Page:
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What Is a Full-Frame Camera? (Photography Basics Explained)

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sony a7 ii mounted on a tripod

The photography world is abuzz with full-frame cameras. But are these cameras worth the extra price? What exactly is a full-frame camera, anyway?

We break it all down for you here, but the truth is that full-frame cameras offer tons of capabilities that other cameras don’t. While they’re more expensive, if you need those features, they might be exactly what you’re looking for.

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What Are the Different Types of Full-Frame Cameras?

Since full-frame cameras simply use a different type of camera sensor compared to crop cameras, they come in all the same camera types.

This means you can get a DSLR full-frame camera or a mirrorless full-frame camera. However, since full-frame cameras typically cost more and deliver higher quality results, it’s not common to find full-frame compact or other low-end camera types.

This is especially true when you consider that full-frame cameras use larger sensors, which adds to the overall bulk of the camera. This isn’t a problem for DSLRs and large mirrorless cameras, but for a compact problem, it can be an issue.

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How Do They Work?

Most people don’t dive too far into how manufacturers make DSLR and mirrorless cameras, but if you’re looking to understand how a full-frame camera works, it’s essential.

It all comes down to the size of the sensor inside the camera. Full-frame cameras use a 24-mm x 36-mm sensor, which is the same size that 35-mm film uses. This gives you a wider field of view than that of a typical APS-C or Micro Four Thirds camera. For instance, an APS-C camera has a 1.6x-crop factor, while a full-frame camera has no crop factor.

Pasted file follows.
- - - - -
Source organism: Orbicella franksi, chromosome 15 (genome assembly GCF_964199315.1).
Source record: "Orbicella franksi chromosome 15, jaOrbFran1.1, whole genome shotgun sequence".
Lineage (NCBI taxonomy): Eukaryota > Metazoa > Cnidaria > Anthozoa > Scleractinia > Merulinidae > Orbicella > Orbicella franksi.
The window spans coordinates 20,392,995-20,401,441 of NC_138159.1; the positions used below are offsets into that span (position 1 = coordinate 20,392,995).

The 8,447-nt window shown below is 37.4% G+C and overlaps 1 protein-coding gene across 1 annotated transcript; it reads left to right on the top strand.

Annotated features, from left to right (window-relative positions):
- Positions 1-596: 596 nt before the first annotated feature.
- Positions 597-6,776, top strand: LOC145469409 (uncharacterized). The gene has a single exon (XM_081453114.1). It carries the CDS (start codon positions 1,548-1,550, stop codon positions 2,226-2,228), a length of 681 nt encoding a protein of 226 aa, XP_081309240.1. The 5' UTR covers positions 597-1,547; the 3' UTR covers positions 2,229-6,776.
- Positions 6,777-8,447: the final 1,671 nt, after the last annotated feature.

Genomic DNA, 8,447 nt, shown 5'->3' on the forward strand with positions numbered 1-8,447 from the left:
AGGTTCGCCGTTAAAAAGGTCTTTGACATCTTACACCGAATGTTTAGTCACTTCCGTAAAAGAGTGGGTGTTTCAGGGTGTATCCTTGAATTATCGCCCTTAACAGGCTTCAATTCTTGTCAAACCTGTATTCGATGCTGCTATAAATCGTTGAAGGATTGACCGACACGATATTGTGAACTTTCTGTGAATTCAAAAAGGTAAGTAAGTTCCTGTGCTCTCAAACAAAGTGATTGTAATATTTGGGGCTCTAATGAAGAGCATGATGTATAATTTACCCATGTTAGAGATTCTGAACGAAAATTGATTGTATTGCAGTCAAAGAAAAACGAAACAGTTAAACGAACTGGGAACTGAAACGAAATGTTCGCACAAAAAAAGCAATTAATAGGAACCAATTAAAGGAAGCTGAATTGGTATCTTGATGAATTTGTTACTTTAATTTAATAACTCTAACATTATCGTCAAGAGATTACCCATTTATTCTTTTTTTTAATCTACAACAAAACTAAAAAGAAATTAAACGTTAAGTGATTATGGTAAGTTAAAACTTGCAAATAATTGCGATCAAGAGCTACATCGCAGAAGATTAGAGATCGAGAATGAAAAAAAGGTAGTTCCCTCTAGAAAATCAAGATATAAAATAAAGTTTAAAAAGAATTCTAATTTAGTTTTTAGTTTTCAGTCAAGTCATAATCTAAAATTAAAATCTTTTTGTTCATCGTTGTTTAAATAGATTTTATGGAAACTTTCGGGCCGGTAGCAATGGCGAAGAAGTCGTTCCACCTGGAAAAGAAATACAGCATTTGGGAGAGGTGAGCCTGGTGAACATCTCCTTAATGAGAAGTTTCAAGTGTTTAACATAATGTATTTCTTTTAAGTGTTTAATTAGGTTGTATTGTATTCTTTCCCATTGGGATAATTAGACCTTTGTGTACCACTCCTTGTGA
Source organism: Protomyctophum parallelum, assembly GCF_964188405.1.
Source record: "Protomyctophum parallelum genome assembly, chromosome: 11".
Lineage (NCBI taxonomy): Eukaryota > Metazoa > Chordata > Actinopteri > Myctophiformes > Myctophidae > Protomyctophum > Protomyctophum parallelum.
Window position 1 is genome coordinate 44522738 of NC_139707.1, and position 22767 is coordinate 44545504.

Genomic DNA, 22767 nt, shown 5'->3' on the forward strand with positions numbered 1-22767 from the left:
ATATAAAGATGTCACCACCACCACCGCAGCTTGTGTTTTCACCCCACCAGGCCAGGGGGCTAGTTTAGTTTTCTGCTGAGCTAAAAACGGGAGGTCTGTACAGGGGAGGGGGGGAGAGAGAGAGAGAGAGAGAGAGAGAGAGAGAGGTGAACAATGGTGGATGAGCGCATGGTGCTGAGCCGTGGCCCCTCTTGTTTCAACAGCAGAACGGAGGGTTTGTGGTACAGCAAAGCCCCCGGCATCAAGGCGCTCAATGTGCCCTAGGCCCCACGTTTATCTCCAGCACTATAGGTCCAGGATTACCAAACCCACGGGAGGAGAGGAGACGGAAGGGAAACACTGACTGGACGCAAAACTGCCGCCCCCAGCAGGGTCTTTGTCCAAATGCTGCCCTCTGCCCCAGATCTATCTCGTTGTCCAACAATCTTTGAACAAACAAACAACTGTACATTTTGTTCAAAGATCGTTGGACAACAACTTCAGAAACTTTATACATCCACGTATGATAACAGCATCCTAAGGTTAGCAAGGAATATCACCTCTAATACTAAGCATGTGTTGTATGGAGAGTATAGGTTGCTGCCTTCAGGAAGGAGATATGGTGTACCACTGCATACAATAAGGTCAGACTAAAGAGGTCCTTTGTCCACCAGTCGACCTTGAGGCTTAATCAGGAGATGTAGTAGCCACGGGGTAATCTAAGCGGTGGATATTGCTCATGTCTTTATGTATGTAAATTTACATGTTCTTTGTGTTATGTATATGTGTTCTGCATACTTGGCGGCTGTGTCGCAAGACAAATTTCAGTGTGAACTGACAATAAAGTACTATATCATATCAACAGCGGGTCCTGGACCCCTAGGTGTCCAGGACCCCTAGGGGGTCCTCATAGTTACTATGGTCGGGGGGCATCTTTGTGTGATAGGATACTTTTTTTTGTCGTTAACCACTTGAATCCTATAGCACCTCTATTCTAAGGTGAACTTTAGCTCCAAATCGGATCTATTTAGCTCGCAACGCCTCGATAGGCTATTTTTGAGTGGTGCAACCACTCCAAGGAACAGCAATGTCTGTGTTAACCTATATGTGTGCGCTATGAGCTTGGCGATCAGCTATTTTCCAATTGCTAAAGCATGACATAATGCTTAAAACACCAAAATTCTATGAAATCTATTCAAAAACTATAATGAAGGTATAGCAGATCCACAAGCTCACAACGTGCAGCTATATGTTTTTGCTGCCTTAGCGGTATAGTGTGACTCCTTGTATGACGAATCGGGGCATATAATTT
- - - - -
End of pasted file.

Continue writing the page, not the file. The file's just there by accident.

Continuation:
That means if you’re using a 50-mm lens with a 1.6x lens, it’s more like using a 75-mm lens with a full-frame camera regarding the field of view.

man taking a photo on the mirror using Canon EOS RP
Image Credit: Aunnop Suthumno, Unsplash

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Where Are They Used?

Since there are many advantages of full-frame cameras, they are extremely popular among professional photographers. This is especially true considering their high price tag.

Full frame excels in low-light situations or when you want a limited or short field of view. But since it’s often on high-end cameras, the photographer can usually change the settings to get high-quality photos of just about anything!

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Advantages of Full-Frame Cameras

Full-frame cameras have many advantages compared to APS-C, Micro Four Thirds, and other types of crop cameras. The most notable advantage is the wide field of view. You can simply capture a larger area in relation to the lens that you’re using with a full-frame camera.

The second most notable advantage comes down to the quality of the photos. By photographing a larger area, they improve the photo’s resolution, which enables you to print photos at large sizes without pixelation.

Furthermore, full-frame cameras do a great job in both high-light and low-light situations. This enables them to capture high-quality photographs in just about any conditions.

Finally, full-frame cameras allow for a much shallower depth of field. If you’re trying to capture a photo of something close to you, a full-frame camera helps quite a bit.

Image Credit: mohamed_hassan, Pixabay

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Disadvantages of Full-Frame Cameras